Friday, February 17, 2012
Get into: Fanisk
NSBM mostly sucks- everyone knows this. Like most genres of music which are inherently attached to an ideology, the ideology tends to come before musical quality in most cases, leading to a bunch of boring or outright terrible sounds which have no purpose other than to function as propaganda. As an adjunct to this general principle is another that's equally consistent: the more ostentatious such a band is about their given ideology, the worse the music tends to be. Most of the really good NSBM tends to be of the more subtle variety; the presence of Hitler, an SS symbol, or a swastika on an album cover more often than not means that the music within is utterly tragic.
Fanisk is one of the only exceptions to this rule. Look at the above cover: there's a giant, GIANT, completely unignorable swastika on the cover. The swastika is actually glowing. If the swastika could somehow blink with a bunch of LEDs like a Christmas display, I'm pretty sure it would. However, it just so happens that the music contained within the album is not only some of the best NSBM I've ever heard, but some of the best symphonic black metal I've ever heard regardless of ideology. Seriously, listed to the above track and try not to be impressed that it's made by a couple Nazis from Oregon.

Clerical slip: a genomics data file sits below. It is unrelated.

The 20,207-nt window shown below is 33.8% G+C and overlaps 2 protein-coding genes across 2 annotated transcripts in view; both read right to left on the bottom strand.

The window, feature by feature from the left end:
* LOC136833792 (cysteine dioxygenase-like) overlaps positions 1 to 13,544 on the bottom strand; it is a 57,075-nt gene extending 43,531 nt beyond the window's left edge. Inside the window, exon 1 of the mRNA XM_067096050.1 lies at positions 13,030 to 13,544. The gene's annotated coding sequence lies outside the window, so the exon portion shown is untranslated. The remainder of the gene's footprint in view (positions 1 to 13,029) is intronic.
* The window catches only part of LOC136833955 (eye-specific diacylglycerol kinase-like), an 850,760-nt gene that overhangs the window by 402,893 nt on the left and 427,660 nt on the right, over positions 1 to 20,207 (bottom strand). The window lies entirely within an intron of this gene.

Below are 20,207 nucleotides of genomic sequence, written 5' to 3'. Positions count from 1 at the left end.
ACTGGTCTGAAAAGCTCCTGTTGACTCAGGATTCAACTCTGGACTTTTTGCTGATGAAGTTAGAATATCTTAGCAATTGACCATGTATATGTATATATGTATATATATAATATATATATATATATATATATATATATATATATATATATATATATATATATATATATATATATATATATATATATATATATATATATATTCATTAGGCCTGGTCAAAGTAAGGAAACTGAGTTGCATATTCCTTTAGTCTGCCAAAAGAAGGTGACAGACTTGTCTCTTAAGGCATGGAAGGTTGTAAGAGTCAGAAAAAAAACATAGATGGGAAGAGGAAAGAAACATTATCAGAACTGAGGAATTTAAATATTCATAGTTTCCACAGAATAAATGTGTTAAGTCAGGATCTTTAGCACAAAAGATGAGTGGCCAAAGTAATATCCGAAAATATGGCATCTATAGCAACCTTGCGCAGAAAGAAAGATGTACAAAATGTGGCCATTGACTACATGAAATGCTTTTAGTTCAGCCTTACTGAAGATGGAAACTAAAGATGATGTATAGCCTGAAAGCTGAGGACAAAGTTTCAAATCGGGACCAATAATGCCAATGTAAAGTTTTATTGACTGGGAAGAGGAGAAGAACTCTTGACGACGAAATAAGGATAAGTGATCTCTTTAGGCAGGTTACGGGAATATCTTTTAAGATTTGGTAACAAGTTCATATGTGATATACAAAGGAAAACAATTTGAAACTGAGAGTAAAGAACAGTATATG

Their Oregon origin might have something to do with the music's quality itself; while the band predates the Pacific Rim black metal style by a few years, it has many of the elements which would come to define bands like Wolves in the Throne Room: long, sprawling, linear songs, reduced vocal presence, and shimmering layers of synths and guitars creating a wall of somewhat droning melody. Fanisk, however, takes these typical elements and tempers them with a distinct edge of NSBM aggression and pride. Their songs aren't written so much as painstakingly composed; there's less "riffing" and more slow, ostentatious revealing of melodic themes over the course of long, winding tracks. The somewhat brittle production and speedy drum machine brings to mind acts like Daemonlord or Nevelrijk, where the too-fast, rushing rhythms give the glorious sort of melodies a wonderfully enthusiastic template to twist and turn over. Listening to a Fanisk track is an exciting experience, and the influence of classical music is more readily apparent in this stuff than in anything Yngwie has shit out over the past decades.
Now I just wish there were a few less swastikas on their album covers so I could show them to more people.
(A quick note: I'm pretty sure Fanisk's interpretation of national socialism is a bit sideways of most. They're pretty lyrically abstract and don't seem to dwell in mind-numbing racist boredom- they seem a lot more Savitri Devi than Vaginal Jesus about things. I'm not well-versed enough in nazi occultism or paganism to pick apart the details, so someone with more knowledge of what exactly is getting covered in the lyrics will hopefully comment, but for those put off by obnoxious "gas the Jews" chatter, there's a lot more going on.)